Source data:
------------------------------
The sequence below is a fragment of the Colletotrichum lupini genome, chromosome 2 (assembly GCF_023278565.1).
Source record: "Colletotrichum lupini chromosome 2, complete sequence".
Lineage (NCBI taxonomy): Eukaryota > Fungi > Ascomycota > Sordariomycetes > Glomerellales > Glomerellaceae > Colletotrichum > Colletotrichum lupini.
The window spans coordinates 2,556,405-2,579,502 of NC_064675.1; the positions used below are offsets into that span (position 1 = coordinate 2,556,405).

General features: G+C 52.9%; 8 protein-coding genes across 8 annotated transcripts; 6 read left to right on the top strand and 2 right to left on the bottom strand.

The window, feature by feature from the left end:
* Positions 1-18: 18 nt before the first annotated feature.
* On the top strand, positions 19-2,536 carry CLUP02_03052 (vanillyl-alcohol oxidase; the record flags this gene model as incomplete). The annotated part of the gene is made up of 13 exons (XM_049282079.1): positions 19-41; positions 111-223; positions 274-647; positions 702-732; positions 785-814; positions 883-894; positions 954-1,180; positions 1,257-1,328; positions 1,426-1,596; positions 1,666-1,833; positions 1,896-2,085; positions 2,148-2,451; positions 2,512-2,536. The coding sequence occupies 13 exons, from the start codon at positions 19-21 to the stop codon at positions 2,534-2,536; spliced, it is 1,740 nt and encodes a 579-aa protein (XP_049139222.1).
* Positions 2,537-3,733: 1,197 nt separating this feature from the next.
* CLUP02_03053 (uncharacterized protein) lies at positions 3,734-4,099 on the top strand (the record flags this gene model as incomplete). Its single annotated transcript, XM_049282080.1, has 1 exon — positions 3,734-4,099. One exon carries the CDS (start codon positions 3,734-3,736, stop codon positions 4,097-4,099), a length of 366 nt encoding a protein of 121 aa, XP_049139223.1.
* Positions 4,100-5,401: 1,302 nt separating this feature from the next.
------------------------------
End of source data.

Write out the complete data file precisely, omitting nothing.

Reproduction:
The sequence below is a fragment of the Colletotrichum lupini genome, chromosome 2 (assembly GCF_023278565.1).
Source record: "Colletotrichum lupini chromosome 2, complete sequence".
Lineage (NCBI taxonomy): Eukaryota > Fungi > Ascomycota > Sordariomycetes > Glomerellales > Glomerellaceae > Colletotrichum > Colletotrichum lupini.
The window spans coordinates 2,556,405-2,579,502 of NC_064675.1; the positions used below are offsets into that span (position 1 = coordinate 2,556,405).

General features: G+C 52.9%; 8 protein-coding genes across 8 annotated transcripts; 6 read left to right on the top strand and 2 right to left on the bottom strand.

The window, feature by feature from the left end:
* Positions 1-18: 18 nt before the first annotated feature.
* On the top strand, positions 19-2,536 carry CLUP02_03052 (vanillyl-alcohol oxidase; the record flags this gene model as incomplete). The annotated part of the gene is made up of 13 exons (XM_049282079.1): positions 19-41; positions 111-223; positions 274-647; positions 702-732; positions 785-814; positions 883-894; positions 954-1,180; positions 1,257-1,328; positions 1,426-1,596; positions 1,666-1,833; positions 1,896-2,085; positions 2,148-2,451; positions 2,512-2,536. The coding sequence occupies 13 exons, from the start codon at positions 19-21 to the stop codon at positions 2,534-2,536; spliced, it is 1,740 nt and encodes a 579-aa protein (XP_049139222.1).
* Positions 2,537-3,733: 1,197 nt separating this feature from the next.
* CLUP02_03053 (uncharacterized protein) lies at positions 3,734-4,099 on the top strand (the record flags this gene model as incomplete). Its single annotated transcript, XM_049282080.1, has 1 exon — positions 3,734-4,099. One exon carries the CDS (start codon positions 3,734-3,736, stop codon positions 4,097-4,099), a length of 366 nt encoding a protein of 121 aa, XP_049139223.1.
* Positions 4,100-5,401: 1,302 nt separating this feature from the next.